London 2012 will host the finest athletes in the world, each determined to run the fastest, jump the highest or be proved the strongest. It is a mass celebration of human achievement and a chance for the whole world to come together.
For me, these events carry much more weight than they normally would. I am watching them very closely, paying attention to details that, as a spectator, I would likely try to overlook, even ignore, so as to not to spoil my fun. Simply put, this time, I am behaving like a risk manager.
I am looking for possible threats that could impact the associated cultural and community events; keenly tracking the contractual relationships of financiers, sponsors, staff and volunteers; and inquiring into the transportation details for the athletes, officials and spectators.
I am also examining the contingencies around technology for scoring, communications and broadcasting; studying the medical and anti-doping services and tracking the construction, security and surveillance plans for all of the Games' functions and venues.
Why am I doing this reconnaissance? Because I am spearheading the risk management program for the Pan/Parapan American Games, which will be held in Toronto in 2015. Those games are another large sporting event with 51 sports and more than 40 venues.
So, now, I have to wear my risk management glasses and recognize that they can't always be rose-colored.
We in the risk management community embrace the benefits of identifying, understanding and managing risks and threats. We pride ourselves on anticipating and visualizing adverse, even catastrophic, events.
We also recognize that unpleasant surprises will occur and we have learned to stomach inherent uncertainty. We are seasoned, even hardened, risk professionals. But sometimes I wonder if we forget how we may appear to others.
Recent risk reports have forecast that London 2012 could become a "hotbed of diseases," and be victim to terror attacks, infrastructure failure, catastrophic stampedes, crowd violence and transportation gridlock. These doom-and-gloom public statements make me pause.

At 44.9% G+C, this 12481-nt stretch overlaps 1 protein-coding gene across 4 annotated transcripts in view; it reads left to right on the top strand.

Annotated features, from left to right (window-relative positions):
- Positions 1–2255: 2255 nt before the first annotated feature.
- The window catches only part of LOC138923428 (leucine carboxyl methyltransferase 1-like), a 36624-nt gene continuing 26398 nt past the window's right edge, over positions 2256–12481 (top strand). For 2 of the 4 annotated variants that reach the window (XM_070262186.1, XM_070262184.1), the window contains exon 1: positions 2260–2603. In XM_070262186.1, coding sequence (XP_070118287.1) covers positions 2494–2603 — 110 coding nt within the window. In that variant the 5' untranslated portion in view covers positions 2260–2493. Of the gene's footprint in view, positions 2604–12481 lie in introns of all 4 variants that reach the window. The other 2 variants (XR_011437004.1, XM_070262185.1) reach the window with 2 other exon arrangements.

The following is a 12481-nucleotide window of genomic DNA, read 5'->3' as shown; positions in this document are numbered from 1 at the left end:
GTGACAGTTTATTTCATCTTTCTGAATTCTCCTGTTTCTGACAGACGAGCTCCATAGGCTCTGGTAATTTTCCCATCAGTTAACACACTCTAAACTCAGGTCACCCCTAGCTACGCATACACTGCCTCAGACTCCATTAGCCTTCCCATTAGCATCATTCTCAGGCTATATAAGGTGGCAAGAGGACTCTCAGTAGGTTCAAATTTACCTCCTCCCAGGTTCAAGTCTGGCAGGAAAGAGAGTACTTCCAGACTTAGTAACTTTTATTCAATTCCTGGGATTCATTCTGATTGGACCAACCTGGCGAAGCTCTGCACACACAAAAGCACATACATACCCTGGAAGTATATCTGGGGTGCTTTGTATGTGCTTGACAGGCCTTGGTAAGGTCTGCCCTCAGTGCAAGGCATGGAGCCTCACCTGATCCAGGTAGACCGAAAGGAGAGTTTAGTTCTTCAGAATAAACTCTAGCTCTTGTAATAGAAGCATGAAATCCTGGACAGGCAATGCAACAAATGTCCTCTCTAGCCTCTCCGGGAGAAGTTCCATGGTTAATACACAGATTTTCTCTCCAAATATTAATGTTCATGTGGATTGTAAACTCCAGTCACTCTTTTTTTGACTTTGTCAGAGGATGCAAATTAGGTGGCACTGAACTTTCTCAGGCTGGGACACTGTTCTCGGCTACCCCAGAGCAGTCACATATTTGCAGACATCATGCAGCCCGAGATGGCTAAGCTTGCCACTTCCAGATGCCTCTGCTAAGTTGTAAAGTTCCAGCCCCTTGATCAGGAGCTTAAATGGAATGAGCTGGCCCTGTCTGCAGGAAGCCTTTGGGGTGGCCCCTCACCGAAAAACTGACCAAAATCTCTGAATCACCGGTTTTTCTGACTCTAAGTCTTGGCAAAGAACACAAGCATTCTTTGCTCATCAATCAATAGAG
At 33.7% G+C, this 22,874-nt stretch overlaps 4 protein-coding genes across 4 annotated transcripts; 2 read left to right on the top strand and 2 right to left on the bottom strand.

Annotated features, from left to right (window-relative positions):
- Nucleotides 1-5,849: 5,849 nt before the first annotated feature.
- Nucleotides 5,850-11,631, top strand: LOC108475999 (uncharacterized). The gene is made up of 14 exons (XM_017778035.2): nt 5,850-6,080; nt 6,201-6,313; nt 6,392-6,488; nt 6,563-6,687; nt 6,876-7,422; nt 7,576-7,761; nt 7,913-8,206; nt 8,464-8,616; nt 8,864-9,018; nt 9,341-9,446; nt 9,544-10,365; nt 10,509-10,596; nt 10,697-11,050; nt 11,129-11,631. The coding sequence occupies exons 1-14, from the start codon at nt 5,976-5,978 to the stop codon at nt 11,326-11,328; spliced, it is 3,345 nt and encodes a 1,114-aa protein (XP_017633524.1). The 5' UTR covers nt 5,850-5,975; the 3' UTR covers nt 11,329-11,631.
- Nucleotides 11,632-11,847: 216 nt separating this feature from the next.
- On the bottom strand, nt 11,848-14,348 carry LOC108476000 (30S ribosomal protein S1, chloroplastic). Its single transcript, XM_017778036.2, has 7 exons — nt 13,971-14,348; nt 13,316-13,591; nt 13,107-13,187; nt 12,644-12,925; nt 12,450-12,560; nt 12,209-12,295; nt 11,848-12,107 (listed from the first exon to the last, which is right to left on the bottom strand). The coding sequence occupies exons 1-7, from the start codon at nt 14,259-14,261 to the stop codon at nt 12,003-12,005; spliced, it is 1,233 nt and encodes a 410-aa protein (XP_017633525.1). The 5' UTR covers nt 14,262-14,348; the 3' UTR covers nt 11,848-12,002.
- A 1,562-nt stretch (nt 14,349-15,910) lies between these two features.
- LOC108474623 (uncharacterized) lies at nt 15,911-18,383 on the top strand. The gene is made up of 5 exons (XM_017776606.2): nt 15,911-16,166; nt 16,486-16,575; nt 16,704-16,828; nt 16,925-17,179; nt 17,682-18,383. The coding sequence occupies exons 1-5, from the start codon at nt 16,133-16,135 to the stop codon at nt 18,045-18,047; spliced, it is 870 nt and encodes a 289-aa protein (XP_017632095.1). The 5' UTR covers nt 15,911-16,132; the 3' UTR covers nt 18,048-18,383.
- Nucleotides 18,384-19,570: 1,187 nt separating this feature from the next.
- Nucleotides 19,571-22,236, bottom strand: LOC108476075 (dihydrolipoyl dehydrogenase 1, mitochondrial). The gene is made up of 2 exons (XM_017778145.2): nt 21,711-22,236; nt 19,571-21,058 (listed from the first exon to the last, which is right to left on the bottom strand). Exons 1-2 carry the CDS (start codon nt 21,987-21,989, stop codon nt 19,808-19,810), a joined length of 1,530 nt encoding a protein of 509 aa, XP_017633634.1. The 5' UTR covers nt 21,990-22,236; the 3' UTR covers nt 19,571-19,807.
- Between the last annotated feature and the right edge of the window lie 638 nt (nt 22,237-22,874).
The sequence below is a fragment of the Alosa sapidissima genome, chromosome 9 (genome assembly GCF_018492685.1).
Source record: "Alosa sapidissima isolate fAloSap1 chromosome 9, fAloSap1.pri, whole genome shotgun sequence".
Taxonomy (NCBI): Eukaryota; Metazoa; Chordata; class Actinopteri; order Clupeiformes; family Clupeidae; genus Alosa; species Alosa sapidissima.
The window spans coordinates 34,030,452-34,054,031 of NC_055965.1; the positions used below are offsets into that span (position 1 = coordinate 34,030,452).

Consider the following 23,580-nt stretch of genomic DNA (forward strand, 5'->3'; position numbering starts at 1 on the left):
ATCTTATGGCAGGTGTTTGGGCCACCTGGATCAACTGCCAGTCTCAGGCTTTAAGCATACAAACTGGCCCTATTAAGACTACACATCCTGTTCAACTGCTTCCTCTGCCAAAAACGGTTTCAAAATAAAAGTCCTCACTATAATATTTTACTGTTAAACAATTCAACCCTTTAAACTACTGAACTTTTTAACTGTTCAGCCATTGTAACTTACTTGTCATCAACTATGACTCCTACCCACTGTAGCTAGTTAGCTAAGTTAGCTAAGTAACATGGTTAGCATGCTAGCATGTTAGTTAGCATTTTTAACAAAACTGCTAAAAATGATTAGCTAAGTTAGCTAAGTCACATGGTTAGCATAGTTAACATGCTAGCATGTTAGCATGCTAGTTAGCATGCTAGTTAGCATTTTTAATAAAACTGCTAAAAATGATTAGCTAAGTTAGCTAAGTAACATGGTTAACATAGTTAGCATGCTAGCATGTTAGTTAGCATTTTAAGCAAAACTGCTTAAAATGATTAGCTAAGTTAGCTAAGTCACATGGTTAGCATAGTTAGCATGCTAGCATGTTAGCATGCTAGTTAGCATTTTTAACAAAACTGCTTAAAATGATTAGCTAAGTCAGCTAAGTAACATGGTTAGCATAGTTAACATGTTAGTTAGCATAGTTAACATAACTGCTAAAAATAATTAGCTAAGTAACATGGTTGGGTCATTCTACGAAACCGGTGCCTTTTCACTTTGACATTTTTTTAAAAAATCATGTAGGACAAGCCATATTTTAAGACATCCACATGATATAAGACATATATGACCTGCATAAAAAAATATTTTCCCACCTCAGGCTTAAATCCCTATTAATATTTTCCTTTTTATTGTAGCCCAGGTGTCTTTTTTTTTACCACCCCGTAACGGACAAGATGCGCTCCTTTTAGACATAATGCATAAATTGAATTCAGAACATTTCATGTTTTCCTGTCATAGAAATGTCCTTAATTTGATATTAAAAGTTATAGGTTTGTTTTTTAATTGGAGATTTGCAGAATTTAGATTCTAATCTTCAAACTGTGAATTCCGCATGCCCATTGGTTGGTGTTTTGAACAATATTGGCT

Even though risk managers may see ourselves as an organization's vital risk statesmen, others may see us simply as the official spoilsport, party pooper, fun sponge, killjoy, fear monger or prophet of doom. If we really think about it, can we really blame them?
There is a fine line between being an alarmist stoking unnecessary fears and being a level-headed, pragmatic aid in risk management and decision making. We need to constantly remind ourselves to find that precious balance.
Just as Nik Wallenda walks a tight rope, risk managers should really try to balance their focus between what could happen and what will happen. Yes, indeed, there is a possibility for bad things to occur, but let's not forget what is certain and what will indeed go on this summer: London will host an awe-inspiring festival of effort, focus and athletic performance that will inspire the world. Now that's always worth talking about.
JOANNA MAKOMASKI is an internationally recognized Enterprise Risk Management executive with experience in energy, health care, and most recently in the sporting event sectors. She can be reached at firstname.lastname@example.org.
July 24, 2012
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